Who we are

The Appalachian Beginning Forest Farmer Coalition (ABFFC) is a network of forest farmers, universities, and governmental and non-governmental organizations that share a common goal of improving agroforestry production opportunities and farming capabilities among forest farmers. The collective aim is to increase awareness, capacity, and long-term viability through education, networking, and conservation.

Recent renewal funding from USDA NIFA has allowed ABFFC to greatly expand membership and exposure by recruiting and training new Appalachian beginning forest farmers and continue its tradition of providing in-depth, multiday training and technical resources for forest farmers on NTFP propagation and management. In addition, over the next three years, ABFFC will help expand the Forest Grown Verification program, increase forest farmer mentorship, and improve propagation and distribution of planting stock for forest farms.

In case it is a new term, forest farming is an agroforestry practice that involves cultivating herbal, edible, decorative, and handicraft non-timber woodland products under a forest canopy that is modified or maintained to provide shade levels and habitat that favor growth and enhance production. Forest farmers intentionally cultivate and rotate marketable non-timber products in the woodlands they own or have access to. They produce and sell raw material that is traceable, unadulterated, and sustainable. This can lead to market share and price-premiums because companies can trace and confidently sell verified NTFP-dependent products to discriminating consumers.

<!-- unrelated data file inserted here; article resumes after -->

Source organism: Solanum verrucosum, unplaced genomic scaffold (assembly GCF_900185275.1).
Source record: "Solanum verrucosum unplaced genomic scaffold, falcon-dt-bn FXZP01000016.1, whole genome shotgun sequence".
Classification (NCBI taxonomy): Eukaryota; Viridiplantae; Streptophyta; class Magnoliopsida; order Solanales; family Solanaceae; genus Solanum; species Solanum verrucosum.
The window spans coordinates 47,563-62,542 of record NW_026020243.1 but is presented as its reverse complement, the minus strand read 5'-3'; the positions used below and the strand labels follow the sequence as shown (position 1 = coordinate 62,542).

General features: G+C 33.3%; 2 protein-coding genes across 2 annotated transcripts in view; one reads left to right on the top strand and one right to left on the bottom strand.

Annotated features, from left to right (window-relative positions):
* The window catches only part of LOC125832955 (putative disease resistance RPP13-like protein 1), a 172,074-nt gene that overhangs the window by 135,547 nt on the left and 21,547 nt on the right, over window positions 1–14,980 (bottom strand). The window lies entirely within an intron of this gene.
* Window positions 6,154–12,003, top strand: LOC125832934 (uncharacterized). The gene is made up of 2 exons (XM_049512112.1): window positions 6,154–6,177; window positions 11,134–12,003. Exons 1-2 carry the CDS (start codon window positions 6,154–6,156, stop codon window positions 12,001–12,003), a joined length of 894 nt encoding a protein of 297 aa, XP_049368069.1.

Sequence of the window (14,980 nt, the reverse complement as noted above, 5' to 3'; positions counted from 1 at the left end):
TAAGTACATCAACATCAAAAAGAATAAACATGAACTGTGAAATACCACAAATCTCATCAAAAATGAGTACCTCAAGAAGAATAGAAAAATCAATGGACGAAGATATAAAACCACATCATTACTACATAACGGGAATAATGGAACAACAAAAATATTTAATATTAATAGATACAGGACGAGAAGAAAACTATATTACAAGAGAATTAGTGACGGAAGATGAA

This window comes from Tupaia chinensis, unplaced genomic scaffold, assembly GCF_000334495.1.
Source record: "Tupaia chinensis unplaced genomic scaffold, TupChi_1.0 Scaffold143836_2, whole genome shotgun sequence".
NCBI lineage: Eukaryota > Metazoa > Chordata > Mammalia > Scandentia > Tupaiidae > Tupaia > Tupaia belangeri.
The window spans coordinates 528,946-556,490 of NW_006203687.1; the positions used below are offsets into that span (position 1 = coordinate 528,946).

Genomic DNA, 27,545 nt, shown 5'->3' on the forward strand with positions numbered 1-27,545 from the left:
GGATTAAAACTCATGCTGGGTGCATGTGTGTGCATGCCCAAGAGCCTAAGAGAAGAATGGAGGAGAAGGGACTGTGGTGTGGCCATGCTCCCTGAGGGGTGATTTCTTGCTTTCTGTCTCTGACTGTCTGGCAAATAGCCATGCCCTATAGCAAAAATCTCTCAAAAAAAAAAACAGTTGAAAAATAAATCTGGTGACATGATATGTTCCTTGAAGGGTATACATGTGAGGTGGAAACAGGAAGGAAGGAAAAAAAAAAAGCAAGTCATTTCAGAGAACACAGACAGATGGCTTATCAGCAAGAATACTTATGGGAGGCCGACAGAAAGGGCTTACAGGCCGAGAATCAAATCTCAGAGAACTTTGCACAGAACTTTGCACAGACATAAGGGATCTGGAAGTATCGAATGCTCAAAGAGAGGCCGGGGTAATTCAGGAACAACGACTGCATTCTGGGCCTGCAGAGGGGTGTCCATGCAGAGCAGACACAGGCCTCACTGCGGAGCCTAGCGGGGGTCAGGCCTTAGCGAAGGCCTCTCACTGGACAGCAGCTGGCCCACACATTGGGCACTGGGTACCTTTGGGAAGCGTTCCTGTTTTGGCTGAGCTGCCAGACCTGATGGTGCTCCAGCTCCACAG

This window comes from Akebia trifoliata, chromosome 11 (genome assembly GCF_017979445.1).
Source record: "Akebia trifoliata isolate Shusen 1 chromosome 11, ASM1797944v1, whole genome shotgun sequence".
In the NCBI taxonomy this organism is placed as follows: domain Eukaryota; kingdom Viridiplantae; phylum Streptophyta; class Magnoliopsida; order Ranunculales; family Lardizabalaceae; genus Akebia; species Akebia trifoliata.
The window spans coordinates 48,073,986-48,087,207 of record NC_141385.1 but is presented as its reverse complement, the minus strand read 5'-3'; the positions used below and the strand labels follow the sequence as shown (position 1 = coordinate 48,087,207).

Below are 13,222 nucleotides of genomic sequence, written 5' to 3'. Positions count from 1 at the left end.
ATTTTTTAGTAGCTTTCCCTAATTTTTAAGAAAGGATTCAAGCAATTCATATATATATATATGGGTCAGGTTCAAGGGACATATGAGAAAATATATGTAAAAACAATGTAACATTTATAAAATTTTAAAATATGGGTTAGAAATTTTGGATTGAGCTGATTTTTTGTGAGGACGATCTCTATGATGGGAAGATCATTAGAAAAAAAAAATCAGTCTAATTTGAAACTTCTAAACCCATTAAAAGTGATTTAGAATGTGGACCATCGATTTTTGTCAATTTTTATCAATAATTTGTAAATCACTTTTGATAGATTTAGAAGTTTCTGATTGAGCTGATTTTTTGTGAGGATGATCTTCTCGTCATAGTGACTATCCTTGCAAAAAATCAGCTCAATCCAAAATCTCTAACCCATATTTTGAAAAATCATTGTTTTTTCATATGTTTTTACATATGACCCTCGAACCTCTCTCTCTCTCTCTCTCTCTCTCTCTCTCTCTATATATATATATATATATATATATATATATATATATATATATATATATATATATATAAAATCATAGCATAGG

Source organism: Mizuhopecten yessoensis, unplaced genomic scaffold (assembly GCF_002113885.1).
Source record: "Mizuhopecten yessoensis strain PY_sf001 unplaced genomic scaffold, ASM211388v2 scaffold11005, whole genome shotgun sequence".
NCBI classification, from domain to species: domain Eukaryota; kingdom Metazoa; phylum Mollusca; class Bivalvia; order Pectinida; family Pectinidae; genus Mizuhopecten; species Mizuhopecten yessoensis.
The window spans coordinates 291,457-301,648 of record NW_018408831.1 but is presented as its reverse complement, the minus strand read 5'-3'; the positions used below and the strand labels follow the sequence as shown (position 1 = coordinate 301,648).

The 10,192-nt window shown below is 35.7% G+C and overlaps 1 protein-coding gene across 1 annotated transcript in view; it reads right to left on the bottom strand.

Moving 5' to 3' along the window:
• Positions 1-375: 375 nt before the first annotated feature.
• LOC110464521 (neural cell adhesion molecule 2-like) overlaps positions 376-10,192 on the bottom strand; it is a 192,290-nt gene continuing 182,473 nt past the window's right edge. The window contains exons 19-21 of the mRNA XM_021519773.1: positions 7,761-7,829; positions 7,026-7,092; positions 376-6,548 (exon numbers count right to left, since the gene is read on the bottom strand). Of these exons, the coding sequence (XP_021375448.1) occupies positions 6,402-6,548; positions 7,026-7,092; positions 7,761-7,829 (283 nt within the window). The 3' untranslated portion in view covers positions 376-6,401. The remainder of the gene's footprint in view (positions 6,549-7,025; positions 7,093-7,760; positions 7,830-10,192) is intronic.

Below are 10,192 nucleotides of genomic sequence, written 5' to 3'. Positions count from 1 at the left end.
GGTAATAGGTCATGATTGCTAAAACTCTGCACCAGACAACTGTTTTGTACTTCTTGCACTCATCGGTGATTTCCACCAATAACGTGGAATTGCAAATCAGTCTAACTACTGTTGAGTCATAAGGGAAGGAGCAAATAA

The Coalition represents a diverse group of stakeholders including:
Appalachian Sustainable Development
Rural Action
United Plant Savers
Organic Growers School
The Yew Mountain Center
Warren Wilson College
North Carolina State University
Penn State University
Virginia Tech University
Catawba Sustainability Center

Project Team

The project is funded by the USDA’s National Institute of Food and Agriculture and is supported in part by the USDA Beginning Farmer and Rancher Development Program. Partners are located from Georgia to Pennsylvania. The team includes five non-governmental organizations (Appalachian Sustainable Development; The Yew Mountain Center; Organic Grower’s School; Rural Action; United Plant Savers), three universities (Virginia TechNorth Carolina State; Penn State), extension (Southern Regional Extension Forestry), three agency partners (National Agroforestry Center; Pennsylvania Bureau of Forestry; and US Forest Service’s Southern Research Station), along with forest farmers and other key stakeholders.

Supporting Organizations